What if I walked you through the process of creating your own velocity program, step by step, the same way I would if you were right here with me?

Sound good? Great. Then you’ll love this

But FIRST – important note. I do NOT endorse “velocity programs” for young pitchers. 

This isn’t for pitchers 10, 11, 12 years old… Kids should develop a sound foundation, learn to love the game, develop as athletes, and be allowed to grow into their own velocity potential (learning the basics in the 5 Power Moves is a good place to start, incidentally).

That said, if a pitcher wants to play and compete at the next level, there’s no denying this fact… Velocity matters. And the vast majority of amateur pitchers are leaving MPHs in the tank.

So let’s get right to it. Take a listen:

Okay, the question is, “How do I get a young pitcher to increase velocity – how do I help him increase his velocity? He can already throw strikes pretty well but he doesn’t throw particularly hard, and I feel like if I could just get him to throw harder and help him throw with more velocity, he’d be a whole lot more effective because he can already do that other part of it.”

It’s a very good question, and a very difficult question to answer because, without actually seeing that pitcher, it’s tough to pinpoint it to one particular thing… Because yes, mechanics are definitely a big part of maximizing velocity… but while mechanics are important it’s tough to say what does THIS individual pitcher need to work on without actually seeing him pitch.

[h4]STEP ONE: Get a Baseline (Take Video and Get a Radar Reading)[/h4]

Let’s say a pitcher is working with me who really wants to get from 73 MPH to 80+ MPH. So we sit down and talk it over

“Okay, now let’s set a plan to help you increase velocity by 5, 10, 12 miles an hour,”

Whatever it might be. The first thing I would always start off with is getting that initial video analysis. Doing a full breakdown of his mechanics. Being able to SEE it on video is key because you can really slow it down and see what’s going on in his motion.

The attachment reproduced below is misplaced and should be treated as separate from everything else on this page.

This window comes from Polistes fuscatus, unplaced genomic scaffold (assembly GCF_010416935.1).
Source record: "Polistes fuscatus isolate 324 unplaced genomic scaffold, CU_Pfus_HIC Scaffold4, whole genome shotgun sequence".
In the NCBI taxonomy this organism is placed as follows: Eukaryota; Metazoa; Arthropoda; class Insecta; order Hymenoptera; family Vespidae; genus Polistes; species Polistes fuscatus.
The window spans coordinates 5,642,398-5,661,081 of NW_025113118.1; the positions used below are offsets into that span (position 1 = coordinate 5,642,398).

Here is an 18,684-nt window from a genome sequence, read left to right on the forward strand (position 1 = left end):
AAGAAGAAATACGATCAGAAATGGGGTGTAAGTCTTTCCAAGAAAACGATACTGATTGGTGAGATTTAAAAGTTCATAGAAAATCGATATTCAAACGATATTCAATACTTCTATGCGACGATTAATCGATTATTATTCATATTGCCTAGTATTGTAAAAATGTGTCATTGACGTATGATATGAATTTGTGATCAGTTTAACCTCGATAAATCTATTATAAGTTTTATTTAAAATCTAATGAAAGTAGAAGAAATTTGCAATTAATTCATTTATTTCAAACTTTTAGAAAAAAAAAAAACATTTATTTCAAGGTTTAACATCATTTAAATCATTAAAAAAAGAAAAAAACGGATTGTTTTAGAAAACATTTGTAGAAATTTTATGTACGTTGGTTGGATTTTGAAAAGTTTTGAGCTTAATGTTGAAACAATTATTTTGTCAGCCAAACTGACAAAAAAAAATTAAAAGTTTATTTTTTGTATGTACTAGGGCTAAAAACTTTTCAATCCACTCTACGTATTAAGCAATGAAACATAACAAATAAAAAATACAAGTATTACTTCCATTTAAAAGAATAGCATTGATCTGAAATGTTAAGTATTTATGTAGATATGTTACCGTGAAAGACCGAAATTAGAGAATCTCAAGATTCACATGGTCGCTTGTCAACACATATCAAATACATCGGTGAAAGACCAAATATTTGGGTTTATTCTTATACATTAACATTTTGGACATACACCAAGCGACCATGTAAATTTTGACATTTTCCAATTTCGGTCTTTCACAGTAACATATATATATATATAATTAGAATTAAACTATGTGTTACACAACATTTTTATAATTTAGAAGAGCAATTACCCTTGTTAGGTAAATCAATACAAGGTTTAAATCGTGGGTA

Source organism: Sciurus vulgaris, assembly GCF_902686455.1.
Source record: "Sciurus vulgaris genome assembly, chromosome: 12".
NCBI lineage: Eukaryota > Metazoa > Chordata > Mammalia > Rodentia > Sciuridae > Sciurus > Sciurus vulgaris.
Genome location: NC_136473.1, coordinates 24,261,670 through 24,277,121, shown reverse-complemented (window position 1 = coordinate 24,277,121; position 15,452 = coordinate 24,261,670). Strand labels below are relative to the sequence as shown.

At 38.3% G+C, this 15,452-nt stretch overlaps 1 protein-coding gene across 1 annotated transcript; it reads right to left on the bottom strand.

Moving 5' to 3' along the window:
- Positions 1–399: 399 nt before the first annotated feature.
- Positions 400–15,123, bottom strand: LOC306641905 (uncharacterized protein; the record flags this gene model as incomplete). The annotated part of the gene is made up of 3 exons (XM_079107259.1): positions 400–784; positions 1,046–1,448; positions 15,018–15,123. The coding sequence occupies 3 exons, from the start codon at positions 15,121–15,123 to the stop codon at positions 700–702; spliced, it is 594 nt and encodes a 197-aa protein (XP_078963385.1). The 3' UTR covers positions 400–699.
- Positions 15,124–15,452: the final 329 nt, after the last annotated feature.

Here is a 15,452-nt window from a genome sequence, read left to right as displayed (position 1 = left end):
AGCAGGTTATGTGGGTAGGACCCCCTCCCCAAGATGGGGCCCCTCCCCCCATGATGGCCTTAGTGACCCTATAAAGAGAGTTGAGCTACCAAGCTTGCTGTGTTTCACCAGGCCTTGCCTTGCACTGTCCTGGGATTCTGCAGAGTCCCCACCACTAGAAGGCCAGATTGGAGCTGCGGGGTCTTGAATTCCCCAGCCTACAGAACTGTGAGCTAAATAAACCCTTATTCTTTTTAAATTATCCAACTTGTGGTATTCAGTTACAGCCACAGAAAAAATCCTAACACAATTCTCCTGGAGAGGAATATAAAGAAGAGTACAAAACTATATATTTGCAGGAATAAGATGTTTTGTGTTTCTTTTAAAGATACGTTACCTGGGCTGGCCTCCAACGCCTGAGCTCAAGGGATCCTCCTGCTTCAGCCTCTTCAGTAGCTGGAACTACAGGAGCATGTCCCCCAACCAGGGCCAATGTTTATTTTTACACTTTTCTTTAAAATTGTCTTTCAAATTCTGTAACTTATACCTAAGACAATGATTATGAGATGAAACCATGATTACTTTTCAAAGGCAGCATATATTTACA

[h5]From there you can ASSESS…[/h5]

What does he most need to work on right now. Because most pitchers, especially most young pitchers, are leaking power somewhere in their pitching delivery. You can usually get 3 to 5 miles an hour with one or two adjustments in their pitching motion but to make a blanket statement like, “Well, he needs to get his legs into his delivery more,” you’d have to look at that pitcher and see what is he doing right now. Then we can set a plan and say, “Okay, based on how you’re currently moving, here’s some things you can do right now… You’re losing some power here. Here are some key areas that we could focus on.”

Together with that video analysis, another thing that’ll be important if the goal is to increase velocity is to get that baseline velocity reading…

(The Pocket Radar is a great option if you’re looking for a highly accurate radar gun that won’t set you back $1,000).


Where is he at now in terms of his velocity? Get that on record. Get a radar reading of his current velocity so you know what his current velocity is, his current max velocity. So you can say,

“Okay, right now he’s throwing 79 MPH. The goal is to get to 85.”

Now he knows what he’s starting at and he knows what he can shoot for.

Then when looking at the video you can say,

“Okay, clearly he’s not getting his body into it as well as he could so getting to that 85 mile an hour mark is very realistic,” or

“Right now his mechanics look great, he’s just throwing 75 so maybe there’s some other part of it that is leading to it.”

Maybe it’s a strength issue, maybe it’s a power and mobility issue, maybe he needs to get more explosive as an athlete, maybe he’s just undersized and needs to add some mass and add some weight to get more momentum and power moving down the mound…